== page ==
• Yes but he won’t have the domestic violence allegations hanging over his head. The Reds traded Chapman at a time when his value was at an all time low. Since they held onto him that long, I was kind of surprised when they traded him when they did. They could have held him until the deadline this year. I think they were ready to get rid of him and that the ~$7-million (minus any suspension money) it may have cost them to keep him for half a year was weighing on them.

        • @Chuck – I don’t think specifics were ever mentioned but apparently both Arizona and LA put together strong offers for him last July. I’ll see if I can dig up more. Without specifics, we won’t ever know for sure though. Anyway, the Reds certainly would have gotten more than they did when trading him during the domestic violence turmoil.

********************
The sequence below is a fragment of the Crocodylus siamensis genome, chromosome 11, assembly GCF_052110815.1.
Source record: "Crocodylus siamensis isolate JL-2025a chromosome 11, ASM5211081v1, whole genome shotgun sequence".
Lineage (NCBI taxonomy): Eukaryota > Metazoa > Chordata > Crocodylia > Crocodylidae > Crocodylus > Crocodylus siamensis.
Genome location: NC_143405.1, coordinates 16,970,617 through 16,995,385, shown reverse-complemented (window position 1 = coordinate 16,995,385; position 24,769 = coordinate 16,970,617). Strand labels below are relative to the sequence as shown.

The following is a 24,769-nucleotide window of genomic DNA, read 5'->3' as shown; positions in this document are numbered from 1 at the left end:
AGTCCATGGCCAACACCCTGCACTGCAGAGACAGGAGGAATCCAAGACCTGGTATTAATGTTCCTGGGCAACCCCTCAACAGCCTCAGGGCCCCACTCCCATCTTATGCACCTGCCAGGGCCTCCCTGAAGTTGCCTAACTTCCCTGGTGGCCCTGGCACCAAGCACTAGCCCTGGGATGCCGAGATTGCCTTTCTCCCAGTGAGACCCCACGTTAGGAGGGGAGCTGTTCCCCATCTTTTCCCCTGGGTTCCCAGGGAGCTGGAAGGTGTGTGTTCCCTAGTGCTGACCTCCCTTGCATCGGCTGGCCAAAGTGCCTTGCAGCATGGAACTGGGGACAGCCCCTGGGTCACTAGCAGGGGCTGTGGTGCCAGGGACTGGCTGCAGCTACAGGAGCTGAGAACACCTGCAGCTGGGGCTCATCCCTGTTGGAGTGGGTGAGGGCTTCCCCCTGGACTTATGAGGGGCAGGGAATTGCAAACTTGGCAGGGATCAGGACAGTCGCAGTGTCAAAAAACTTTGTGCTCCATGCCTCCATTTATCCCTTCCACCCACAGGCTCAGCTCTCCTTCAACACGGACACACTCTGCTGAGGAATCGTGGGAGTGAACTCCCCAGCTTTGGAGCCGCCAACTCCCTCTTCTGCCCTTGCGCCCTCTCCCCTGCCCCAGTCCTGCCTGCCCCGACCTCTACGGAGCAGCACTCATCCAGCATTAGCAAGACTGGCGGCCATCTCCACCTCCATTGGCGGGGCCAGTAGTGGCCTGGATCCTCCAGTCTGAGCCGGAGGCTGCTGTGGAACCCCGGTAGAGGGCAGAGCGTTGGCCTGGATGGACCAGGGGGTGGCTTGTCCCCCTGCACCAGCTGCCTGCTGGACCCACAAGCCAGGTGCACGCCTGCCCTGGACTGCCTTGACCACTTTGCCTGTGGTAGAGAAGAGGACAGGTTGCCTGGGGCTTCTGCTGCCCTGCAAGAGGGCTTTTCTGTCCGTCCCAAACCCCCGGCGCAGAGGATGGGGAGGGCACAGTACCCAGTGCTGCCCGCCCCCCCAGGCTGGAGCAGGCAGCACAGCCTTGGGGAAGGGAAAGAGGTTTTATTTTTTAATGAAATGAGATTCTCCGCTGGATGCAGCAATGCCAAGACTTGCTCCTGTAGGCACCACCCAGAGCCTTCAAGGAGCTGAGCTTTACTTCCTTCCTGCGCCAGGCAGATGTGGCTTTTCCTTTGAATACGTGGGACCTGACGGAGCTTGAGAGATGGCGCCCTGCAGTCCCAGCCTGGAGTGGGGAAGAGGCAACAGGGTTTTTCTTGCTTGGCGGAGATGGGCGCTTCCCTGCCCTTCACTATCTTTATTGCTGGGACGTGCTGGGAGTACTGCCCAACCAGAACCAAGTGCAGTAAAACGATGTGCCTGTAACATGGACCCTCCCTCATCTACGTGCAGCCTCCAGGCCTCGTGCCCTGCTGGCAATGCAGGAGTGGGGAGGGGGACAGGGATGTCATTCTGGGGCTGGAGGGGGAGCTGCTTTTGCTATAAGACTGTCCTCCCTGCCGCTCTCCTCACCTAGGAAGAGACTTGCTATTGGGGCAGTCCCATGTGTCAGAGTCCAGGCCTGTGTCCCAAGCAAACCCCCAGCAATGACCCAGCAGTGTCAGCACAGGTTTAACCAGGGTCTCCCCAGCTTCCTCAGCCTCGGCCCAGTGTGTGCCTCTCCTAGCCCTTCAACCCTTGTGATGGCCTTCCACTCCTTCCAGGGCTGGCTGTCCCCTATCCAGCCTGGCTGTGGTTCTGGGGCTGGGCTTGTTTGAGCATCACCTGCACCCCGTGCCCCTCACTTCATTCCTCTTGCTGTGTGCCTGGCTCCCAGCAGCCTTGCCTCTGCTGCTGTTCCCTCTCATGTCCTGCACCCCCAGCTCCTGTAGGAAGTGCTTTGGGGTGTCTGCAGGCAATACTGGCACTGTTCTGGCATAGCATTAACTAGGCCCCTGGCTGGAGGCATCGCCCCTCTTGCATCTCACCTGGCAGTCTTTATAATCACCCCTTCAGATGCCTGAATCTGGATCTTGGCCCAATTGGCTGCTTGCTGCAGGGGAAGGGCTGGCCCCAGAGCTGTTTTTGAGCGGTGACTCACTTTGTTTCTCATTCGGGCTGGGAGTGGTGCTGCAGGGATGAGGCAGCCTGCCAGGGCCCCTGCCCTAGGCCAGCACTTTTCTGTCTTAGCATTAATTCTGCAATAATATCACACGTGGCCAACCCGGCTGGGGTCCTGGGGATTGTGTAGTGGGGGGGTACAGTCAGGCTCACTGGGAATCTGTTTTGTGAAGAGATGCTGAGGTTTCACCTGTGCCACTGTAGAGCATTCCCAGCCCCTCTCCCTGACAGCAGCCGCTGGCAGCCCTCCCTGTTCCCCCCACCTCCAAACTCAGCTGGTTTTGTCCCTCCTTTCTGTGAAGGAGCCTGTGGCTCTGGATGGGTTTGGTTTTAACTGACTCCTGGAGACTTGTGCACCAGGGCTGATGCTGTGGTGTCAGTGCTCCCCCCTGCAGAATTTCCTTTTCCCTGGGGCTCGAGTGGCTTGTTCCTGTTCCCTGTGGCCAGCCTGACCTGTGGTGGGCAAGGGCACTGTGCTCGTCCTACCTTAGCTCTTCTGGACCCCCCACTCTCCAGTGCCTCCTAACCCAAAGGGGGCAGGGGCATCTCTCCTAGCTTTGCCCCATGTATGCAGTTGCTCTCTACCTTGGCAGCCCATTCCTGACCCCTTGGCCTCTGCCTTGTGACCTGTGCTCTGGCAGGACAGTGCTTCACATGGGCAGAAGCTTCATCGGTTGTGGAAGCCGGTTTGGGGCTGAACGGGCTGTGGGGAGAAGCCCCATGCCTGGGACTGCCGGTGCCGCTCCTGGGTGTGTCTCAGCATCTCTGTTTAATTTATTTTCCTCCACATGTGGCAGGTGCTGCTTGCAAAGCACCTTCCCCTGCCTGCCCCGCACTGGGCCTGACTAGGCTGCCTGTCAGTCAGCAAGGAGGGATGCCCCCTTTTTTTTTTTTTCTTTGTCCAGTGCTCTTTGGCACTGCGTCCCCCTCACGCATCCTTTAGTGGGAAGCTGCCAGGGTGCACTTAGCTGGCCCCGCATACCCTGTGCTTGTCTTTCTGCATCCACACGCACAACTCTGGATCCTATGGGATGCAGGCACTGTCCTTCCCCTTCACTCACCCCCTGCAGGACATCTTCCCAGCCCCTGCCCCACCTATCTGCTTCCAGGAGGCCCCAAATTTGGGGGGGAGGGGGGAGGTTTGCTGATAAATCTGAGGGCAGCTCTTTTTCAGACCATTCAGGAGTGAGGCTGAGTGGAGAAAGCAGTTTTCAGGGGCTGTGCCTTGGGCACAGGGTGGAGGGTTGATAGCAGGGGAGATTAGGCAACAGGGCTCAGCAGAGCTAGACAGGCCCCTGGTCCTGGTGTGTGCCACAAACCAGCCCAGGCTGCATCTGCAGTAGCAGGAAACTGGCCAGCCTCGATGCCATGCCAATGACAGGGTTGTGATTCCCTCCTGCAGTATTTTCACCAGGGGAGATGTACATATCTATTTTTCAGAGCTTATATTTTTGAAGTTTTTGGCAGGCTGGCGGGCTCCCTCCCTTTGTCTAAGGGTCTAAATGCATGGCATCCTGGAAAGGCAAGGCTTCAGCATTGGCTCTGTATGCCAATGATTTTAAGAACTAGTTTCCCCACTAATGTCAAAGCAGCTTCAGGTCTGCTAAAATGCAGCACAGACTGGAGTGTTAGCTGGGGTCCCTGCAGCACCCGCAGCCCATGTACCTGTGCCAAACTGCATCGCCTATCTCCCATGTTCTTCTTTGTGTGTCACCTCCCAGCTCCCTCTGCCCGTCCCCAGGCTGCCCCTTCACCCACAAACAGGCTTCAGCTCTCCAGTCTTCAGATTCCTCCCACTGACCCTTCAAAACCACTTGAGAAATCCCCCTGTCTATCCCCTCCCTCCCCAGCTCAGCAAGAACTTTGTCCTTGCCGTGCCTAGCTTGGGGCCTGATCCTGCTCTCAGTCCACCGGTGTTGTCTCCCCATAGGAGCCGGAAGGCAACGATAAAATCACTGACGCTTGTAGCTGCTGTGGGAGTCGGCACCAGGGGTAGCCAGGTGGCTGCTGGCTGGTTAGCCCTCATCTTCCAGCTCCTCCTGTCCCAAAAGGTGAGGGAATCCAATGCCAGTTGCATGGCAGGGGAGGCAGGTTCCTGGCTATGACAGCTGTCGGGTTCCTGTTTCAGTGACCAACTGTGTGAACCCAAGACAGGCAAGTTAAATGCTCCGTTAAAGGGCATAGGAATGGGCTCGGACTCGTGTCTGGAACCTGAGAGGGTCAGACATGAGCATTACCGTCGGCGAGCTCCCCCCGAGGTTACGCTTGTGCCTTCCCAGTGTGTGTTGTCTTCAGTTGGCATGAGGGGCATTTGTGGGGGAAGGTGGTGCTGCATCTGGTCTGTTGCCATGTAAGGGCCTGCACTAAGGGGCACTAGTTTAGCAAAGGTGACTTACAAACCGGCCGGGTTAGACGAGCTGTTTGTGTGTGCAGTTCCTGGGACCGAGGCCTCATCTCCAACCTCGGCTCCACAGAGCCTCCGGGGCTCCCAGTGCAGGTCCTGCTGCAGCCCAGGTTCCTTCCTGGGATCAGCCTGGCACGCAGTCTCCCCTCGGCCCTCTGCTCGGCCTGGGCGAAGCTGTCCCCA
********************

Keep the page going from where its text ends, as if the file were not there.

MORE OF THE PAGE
• Well, the thing is we usually don’t know the exact specifics of trades that don’t happen. I haven’t heard about anybody offering anything specific for Trout or Harper. By your logic, this means they have no trade value.

        The Diamondbacks and Astros were very interested in Chapman. The Yankees were in there too, as well as a couple of the ever present “mystery teams.” Arizona was said, by Bob Nightengale, to be offering Braden Shipley and “one or two more of their top ten.” Nightengale later said that the Reds were receiving much better offers than that from other teams. As the deadline winded down, multiple sources inferred, or just directly said, that the Reds were receiving good offers but weren’t pulling the trigger cause they were asking for the moon.